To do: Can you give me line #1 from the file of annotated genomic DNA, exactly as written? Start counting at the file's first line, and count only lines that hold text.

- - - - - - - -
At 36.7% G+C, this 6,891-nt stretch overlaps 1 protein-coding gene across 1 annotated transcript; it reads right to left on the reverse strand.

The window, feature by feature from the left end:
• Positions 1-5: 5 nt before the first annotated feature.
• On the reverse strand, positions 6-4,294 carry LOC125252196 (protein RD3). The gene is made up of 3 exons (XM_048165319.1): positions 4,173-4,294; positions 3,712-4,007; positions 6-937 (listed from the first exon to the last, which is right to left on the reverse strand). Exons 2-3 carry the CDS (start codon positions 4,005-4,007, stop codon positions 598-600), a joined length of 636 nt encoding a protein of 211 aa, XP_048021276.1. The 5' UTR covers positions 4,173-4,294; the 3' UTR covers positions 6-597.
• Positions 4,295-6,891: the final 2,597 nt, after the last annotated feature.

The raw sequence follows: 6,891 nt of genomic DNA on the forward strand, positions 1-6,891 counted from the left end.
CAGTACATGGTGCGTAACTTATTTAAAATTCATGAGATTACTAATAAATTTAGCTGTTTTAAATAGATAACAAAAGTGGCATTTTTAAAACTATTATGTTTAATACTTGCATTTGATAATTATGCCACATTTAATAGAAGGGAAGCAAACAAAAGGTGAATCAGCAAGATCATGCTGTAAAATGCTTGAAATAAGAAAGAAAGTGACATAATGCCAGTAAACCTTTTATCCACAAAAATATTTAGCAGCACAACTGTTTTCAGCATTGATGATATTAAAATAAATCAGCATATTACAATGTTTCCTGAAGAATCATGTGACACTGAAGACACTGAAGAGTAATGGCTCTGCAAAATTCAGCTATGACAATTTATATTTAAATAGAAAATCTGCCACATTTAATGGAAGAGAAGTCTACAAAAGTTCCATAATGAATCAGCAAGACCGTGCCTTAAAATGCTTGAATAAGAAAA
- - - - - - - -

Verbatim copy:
At 36.7% G+C, this 6,891-nt stretch overlaps 1 protein-coding gene across 1 annotated transcript; it reads right to left on the reverse strand.